Source: GBTA BTI™ Outlook – United States 2014 Q2


But haven't execs been all gloom and doom?
On paper, the assertion that more business travel means the economy is strengthening seems to be a reasonable conclusion to reach, even though it's pretty much impossible to quantify what a 6.8% increase in travel spending and 2.3% increase in business trips will mean for the U.S economy.

But does the projected uptick in business travel actually serve as a reliable indicator of the U.S. economy's health? What about the recent reports by both Deloitte and the Business Roundtable that detail the fading optimism and growing pessimism in U.S. boardrooms regarding the U.S. economy? The Deloitte report shows that CFOs in the U.S. are 7% less optimistic about the economy in the coming year. Meanwhile, the Business Roundtable report shows that CEOs expect the economy to grow by 0.1% less than it did last year. How does that square with the rising GBTA BTI?

In the comfort zone
The fact is that CEOs and CFOs would not be signing off on an increase in the amount of trips taken by employees -- or approving bigger travel spending budgets -- if they saw storm clouds ahead. Despite the lack of enthusiasm expressed by the recently surveyed heads of major U.S. companies, they are green-lighting more business travel within their own companies. They must be comfortable enough with the short-term economic outlook.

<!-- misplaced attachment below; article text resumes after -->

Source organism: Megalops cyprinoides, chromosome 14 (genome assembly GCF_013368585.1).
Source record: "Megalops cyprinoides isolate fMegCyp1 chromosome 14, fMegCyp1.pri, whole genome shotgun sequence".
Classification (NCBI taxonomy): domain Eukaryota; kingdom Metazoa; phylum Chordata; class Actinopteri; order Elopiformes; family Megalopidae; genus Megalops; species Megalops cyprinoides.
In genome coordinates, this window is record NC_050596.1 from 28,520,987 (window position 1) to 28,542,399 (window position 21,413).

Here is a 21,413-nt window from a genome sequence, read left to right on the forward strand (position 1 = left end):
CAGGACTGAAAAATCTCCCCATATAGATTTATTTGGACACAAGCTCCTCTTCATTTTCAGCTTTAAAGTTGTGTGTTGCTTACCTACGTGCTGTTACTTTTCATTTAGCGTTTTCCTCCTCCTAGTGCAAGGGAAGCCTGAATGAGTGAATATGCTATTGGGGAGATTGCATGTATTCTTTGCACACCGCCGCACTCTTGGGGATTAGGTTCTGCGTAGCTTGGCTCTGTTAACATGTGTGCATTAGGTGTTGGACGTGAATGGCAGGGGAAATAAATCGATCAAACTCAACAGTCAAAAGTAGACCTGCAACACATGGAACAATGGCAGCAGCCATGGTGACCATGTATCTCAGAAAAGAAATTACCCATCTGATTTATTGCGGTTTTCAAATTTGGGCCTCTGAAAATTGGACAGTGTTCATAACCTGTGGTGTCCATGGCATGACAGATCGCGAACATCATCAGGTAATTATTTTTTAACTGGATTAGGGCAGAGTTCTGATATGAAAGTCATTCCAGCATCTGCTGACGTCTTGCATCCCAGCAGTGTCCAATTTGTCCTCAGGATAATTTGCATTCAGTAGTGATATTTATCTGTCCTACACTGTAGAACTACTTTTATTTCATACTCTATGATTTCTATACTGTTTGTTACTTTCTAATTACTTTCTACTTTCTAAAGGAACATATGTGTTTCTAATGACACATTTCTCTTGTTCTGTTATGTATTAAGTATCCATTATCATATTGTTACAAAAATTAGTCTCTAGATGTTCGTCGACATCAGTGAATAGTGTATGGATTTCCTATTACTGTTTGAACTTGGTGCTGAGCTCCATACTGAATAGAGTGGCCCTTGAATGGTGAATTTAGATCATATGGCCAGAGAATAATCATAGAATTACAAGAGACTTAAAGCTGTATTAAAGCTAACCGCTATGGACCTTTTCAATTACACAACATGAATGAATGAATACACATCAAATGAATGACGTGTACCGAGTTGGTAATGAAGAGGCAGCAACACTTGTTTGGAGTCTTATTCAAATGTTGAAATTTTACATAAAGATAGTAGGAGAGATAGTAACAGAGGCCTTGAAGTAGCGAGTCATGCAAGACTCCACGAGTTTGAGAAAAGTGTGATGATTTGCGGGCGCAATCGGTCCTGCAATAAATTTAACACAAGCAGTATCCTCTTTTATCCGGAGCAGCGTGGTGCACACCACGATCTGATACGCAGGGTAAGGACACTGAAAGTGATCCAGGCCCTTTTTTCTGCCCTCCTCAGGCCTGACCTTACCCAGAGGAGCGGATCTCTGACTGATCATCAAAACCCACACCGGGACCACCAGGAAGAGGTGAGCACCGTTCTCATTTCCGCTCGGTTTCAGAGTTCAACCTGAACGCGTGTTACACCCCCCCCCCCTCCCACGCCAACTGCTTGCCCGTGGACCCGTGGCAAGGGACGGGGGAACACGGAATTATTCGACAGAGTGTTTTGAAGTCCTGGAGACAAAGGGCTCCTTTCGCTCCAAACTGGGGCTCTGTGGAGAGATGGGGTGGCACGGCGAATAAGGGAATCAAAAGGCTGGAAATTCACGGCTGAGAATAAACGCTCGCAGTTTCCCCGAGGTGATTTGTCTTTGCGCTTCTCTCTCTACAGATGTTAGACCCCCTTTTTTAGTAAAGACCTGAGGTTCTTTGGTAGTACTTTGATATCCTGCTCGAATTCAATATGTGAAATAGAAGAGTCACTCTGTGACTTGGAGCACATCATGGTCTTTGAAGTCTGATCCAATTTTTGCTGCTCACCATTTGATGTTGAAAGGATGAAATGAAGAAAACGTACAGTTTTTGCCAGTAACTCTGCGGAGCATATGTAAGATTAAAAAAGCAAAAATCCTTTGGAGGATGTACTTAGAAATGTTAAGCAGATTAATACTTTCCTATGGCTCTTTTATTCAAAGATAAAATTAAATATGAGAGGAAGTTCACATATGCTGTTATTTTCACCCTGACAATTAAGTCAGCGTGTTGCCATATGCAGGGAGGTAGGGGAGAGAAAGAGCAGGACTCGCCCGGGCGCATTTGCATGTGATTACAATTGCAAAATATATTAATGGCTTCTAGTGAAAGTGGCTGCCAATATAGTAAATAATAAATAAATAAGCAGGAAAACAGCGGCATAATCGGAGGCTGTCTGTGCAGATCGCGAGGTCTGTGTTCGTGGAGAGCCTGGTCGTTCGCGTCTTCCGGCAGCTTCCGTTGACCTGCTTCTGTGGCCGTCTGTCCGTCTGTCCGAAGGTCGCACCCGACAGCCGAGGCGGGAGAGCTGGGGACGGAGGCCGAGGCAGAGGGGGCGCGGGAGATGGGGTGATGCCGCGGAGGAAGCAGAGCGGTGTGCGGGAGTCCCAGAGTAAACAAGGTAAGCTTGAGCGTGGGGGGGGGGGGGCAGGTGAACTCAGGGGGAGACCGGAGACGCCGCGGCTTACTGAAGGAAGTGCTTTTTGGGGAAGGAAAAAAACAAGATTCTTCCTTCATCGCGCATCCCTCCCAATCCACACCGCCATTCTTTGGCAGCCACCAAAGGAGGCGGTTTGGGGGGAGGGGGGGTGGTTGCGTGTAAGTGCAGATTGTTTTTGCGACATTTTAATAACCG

More employees traveling means more deals are getting done, more training is taking place, and all of the economic benefits that follow in the wake of increased business travel can be counted on.

Your credit card may soon be completely worthless
The plastic in your wallet is about to go the way of the typewriter, the VCR, and the 8-track tape player. When it does, a handful of investors could stand to get very rich. You can join them -- but you must act now. An eye-opening new presentation reveals the full story on why your credit card is about to be worthless -- and highlights one little-known company sitting at the epicenter of an earth-shaking movement that could hand early investors the kind of profits we haven't seen since the dot-com days. Click here to watch this stunning video.

Louis Battaglia has no position in any stocks mentioned. The Motley Fool recommends Visa. The Motley Fool owns shares of Visa. Try any of our Foolish newsletter services free for 30 days. We Fools may not all hold the same opinions, but we all believe that considering a diverse range of insights makes us better investors. The Motley Fool has a disclosure policy.